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Our holdings include hundreds of glass and film negatives/transparencies that we've scanned ourselves; in addition, many other photos on this site were extracted from reference images (high-resolution tiffs) in the Library of Congress research archive. (To query the database click here.) They are adjusted, restored and reworked by your webmaster in accordance with his aesthetic sensibilities before being downsized and turned into the jpegs you see here. All of these images (including "derivative works") are protected by copyright laws of the United States and other jurisdictions and may not be sold, reproduced or otherwise used for commercial purposes without permission.

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[REV 25-NOV-2014]

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New York Underground: 1904

New York Underground: 1904

New York circa 1904. "14th Street subway station, construction." 8x10 inch dry plate glass negative, Detroit Publishing Company. View full size.

On Shorpy:
Today's Top 5


Note the strawlike packing material in the crate. Way before they invented those damned styrofoam peanuts.

Captures a lot of sadness.

This photo captures the essence of New York, in that all began with dust, and will end in dust.

I spent far too many days on this platform, traveling to attend a dying relative. Very mixed memories.

Come upstairs,

the weather is fine!

The Light

You can see in this picture just how much light there was in the stations under their original design that included glass lens lighting vaults admitting natural light through the sidewalks above. Alas, in just a few years these vaults would be replaced by ventilation grates with the light blocked by rain pans and blowers, and the only light in these urban caverns would henceforth come from electric bulbs.

A familiar sight, even today...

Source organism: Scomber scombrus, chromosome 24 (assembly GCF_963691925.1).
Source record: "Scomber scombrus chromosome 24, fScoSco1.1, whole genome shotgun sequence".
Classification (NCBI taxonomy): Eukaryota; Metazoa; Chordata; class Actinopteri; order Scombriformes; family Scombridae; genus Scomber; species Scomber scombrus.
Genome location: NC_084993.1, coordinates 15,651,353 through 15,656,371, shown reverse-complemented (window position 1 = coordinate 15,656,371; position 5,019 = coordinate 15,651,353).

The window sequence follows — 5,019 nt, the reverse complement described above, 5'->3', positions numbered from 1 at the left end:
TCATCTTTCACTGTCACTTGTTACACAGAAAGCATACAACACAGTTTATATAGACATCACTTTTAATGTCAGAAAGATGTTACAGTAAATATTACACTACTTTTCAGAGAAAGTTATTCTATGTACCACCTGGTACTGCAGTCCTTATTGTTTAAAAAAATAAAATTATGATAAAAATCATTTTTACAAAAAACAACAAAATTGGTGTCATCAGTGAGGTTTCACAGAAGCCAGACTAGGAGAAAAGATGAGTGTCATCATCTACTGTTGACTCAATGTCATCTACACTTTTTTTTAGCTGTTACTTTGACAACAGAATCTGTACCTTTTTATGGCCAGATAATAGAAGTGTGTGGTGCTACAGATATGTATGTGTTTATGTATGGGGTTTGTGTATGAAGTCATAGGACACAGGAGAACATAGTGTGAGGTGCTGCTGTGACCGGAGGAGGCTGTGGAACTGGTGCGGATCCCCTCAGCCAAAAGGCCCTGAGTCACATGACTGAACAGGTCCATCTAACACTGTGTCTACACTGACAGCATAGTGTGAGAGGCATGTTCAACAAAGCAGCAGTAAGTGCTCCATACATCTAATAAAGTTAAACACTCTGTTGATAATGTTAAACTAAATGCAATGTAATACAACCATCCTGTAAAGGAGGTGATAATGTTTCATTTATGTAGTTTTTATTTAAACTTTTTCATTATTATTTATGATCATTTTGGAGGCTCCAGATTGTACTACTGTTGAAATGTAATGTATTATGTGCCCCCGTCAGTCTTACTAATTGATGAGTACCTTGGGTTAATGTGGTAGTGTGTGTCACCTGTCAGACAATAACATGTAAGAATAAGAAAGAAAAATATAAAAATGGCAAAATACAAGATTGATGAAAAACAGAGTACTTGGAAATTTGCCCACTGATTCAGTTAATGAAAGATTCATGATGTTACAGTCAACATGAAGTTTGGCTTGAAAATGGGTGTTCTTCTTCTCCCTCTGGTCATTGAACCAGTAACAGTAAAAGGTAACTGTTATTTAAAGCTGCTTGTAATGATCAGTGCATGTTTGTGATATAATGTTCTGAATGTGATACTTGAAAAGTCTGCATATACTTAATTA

I cant tell you how many times I've switched from the IRT Express from Times Square to the Local here to get down to Sheridan Square at Christopher Street in the West Village and vice versa.


According to Wikipedia, the IRT East Side is a very busy line, carrying 1.3 million passengers a day on its 4 tracks. This equates to about 500 million riders a year. Assuming some ramp-up since the line opened in 1904, we can still suppose 30 to 50 billion passengers have ridden these rails.

14th Street's Grueby Faience Tiles

Some of the station's custom Grueby Faience tile signage and mosaic wall decorations are just visible at the far left of the photo. Remnants of these decorations still remain on some of the much-altered platforms. A detailed construction and usage history of this station is available at

Amazingly sharp photo

especially when one considers that it is underground.

Side platforms

Part of the 14th Street IRT station was shut down within five or six years of its 1904 opening. It was originally built with six platforms to serve four tracks: two center island platforms to serve the express and local trains in each direction, and two side platform to serve local trains only. The island platforms are clearly visible in this photo, and one of the side platforms can be glimpsed at far left. In 1909 or 1910 (there's some doubt), extensions to the island platforms made the side platforms unnecessary and they were closed and walled off. Even today, however, it's possible to see the edge of the uptown side platform when there's no 6 train in the station to block the view.

Makes you wonder

How many people were transported over these tracks since 1904.

SHORPY HISTORICAL PHOTO ARCHIVE | History in HD is a vintage photo archive featuring thousands of high-definition images from the 1850s to 1960s. (Available as fine-art prints from the Shorpy Archive.) The site is named after Shorpy Higginbotham, a teenage coal miner who lived 100 years ago.

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